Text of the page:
All Through the Night (1942)

Synopsis:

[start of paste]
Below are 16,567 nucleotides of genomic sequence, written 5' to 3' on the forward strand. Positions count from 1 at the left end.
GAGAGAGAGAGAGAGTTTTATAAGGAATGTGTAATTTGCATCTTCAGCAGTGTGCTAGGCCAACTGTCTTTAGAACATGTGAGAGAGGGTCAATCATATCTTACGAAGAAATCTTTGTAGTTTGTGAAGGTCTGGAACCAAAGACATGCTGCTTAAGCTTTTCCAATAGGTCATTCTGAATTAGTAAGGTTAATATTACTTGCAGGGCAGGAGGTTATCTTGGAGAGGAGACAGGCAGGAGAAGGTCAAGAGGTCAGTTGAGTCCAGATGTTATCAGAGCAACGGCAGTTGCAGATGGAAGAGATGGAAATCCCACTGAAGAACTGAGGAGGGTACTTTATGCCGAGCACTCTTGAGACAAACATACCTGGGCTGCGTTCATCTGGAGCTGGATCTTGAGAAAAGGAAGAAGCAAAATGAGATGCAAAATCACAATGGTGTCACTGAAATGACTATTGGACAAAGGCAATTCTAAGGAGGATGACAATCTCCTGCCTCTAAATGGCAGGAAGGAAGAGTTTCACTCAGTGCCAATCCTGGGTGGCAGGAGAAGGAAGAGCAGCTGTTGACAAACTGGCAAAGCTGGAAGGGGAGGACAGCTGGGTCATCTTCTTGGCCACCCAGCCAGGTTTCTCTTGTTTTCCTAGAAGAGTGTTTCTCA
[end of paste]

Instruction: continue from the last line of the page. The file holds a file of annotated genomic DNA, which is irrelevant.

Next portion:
Personal opinion: “All Through the Night” is an anti-Nazi thriller, with a complicated plot and some interesting sequences, that became source of inspiration also to other filmmakers. The auction scene, for example, was imitated by Alfred Hitchcock in “North by Northwest”. I found it, too, quite exciting and somehow unusual. Even if this film is pure entertainment and it is not for the public “with brains”, I find Connie’s performance sophisticated and extremely valuable as Hall Ebbing (note that Connie is wearing glasses, and not his own monocle; also the moustache seemed to be an obsession in Hollywood, because they made Connie wear it for this film, and also for “A Woman’s Face”, “Casablanca” and “Above Suspicion”). This man was amazing, because he could turn a simplistic character and a weak film into something better. He is reunited here with his old friend Peter Lorre, and Humphrey Bogart has the leading role – and, no, he is not the gangster, but the good guy. Judith Anderson is also very effective in the role of Ebbing’s assistant. Connie is the one who is involved in suspicious and dangerous activities, risking his own life for his strong belief in the Nazis’ power to run the world. Too bad that poor Connie had to play till the end of his life characters that were despicable to him in real life – Nazi officers and fanatics.

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